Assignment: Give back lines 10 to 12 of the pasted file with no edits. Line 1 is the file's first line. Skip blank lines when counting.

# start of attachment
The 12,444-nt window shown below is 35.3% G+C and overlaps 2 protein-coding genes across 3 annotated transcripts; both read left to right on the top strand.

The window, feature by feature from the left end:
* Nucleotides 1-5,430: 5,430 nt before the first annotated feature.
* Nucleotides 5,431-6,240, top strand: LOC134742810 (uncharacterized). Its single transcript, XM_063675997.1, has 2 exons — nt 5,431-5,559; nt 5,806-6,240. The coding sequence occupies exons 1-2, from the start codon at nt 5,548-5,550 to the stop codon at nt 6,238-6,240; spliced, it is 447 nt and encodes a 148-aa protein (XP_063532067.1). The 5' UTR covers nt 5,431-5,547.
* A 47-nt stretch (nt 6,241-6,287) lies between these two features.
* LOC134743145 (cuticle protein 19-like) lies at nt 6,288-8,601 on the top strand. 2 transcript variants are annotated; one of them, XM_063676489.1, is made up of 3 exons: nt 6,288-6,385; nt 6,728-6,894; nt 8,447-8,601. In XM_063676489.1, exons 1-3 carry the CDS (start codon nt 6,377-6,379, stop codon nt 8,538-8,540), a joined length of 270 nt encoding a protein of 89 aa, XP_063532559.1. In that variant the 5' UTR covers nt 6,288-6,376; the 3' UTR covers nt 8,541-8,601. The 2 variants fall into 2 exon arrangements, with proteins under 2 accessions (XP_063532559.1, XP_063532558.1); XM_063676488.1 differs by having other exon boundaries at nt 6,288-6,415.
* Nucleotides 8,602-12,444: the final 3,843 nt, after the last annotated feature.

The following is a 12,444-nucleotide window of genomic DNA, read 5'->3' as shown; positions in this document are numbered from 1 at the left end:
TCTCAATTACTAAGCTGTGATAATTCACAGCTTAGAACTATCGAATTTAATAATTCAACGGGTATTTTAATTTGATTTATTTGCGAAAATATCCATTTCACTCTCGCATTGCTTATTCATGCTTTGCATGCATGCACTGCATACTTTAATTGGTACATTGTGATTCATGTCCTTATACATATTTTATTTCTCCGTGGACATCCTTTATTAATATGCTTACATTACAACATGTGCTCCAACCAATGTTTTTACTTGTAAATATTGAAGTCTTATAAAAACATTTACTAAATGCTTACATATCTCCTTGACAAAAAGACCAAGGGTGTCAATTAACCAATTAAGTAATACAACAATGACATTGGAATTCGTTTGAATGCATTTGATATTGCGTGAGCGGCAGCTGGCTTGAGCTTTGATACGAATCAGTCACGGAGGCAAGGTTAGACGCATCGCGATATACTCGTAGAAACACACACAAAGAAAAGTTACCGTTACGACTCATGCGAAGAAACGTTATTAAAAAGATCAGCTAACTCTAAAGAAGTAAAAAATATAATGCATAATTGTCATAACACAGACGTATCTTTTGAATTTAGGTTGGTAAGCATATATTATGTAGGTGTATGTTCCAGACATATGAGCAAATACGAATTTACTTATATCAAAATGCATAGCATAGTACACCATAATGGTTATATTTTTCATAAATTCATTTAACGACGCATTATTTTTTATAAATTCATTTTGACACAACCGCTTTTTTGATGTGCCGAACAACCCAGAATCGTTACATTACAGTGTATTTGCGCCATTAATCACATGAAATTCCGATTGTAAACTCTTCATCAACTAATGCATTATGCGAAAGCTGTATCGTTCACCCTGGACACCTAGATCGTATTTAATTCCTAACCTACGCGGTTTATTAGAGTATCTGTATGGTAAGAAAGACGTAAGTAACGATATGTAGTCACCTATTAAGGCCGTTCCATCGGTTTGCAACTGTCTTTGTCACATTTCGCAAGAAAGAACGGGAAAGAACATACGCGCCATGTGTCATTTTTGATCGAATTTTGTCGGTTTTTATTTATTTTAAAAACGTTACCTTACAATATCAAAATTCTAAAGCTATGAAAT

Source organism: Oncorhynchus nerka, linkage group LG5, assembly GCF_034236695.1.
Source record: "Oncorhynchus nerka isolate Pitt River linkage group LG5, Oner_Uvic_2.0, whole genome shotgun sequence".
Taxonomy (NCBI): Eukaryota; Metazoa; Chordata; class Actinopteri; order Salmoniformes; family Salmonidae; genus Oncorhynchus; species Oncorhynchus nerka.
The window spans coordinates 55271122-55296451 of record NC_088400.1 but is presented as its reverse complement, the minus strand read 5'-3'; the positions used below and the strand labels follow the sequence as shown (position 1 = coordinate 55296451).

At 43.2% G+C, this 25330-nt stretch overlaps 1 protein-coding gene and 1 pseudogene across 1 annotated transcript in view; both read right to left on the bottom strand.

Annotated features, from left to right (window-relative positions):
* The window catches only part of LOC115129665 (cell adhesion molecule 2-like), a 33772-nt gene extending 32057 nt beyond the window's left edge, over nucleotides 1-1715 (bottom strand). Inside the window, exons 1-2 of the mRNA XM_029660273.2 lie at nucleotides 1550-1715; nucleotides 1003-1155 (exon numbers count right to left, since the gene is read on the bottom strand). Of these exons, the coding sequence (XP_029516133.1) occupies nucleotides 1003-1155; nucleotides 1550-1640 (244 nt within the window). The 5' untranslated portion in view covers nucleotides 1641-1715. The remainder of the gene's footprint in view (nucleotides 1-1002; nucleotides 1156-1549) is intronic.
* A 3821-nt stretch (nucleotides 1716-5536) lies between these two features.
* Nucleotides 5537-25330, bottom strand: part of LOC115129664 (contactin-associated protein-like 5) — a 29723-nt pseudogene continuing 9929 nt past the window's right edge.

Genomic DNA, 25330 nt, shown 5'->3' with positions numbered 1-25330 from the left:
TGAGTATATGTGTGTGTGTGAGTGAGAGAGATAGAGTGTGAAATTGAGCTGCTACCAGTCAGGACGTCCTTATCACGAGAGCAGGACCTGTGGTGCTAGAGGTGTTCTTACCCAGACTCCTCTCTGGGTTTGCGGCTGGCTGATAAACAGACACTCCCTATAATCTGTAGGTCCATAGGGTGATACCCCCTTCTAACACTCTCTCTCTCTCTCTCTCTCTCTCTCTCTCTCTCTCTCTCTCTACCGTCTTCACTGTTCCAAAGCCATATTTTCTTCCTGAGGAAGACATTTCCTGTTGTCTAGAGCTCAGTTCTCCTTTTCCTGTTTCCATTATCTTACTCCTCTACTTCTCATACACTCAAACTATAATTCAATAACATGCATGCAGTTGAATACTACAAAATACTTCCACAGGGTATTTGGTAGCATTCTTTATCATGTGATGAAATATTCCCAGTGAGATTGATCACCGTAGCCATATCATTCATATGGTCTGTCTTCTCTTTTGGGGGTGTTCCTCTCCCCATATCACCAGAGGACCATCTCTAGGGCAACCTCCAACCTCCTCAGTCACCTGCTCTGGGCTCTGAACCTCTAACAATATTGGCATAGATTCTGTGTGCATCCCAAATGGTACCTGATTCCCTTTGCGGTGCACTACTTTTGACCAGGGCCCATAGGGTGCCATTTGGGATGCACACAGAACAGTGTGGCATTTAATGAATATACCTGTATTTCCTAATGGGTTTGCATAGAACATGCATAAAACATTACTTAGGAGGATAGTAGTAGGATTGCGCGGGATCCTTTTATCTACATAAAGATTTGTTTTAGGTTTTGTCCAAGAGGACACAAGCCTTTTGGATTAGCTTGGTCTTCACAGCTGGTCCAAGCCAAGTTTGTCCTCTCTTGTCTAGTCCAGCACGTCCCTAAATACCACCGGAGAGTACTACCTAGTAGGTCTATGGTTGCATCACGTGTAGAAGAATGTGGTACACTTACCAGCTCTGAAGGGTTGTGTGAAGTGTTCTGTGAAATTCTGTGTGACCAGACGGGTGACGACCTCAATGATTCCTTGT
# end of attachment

Source organism: Oncorhynchus nerka, linkage group LG5, assembly GCF_034236695.1.
Source record: "Oncorhynchus nerka isolate Pitt River linkage group LG5, Oner_Uvic_2.0, whole genome shotgun sequence".
Taxonomy (NCBI): Eukaryota; Metazoa; Chordata; class Actinopteri; order Salmoniformes; family Salmonidae; genus Oncorhynchus; species Oncorhynchus nerka.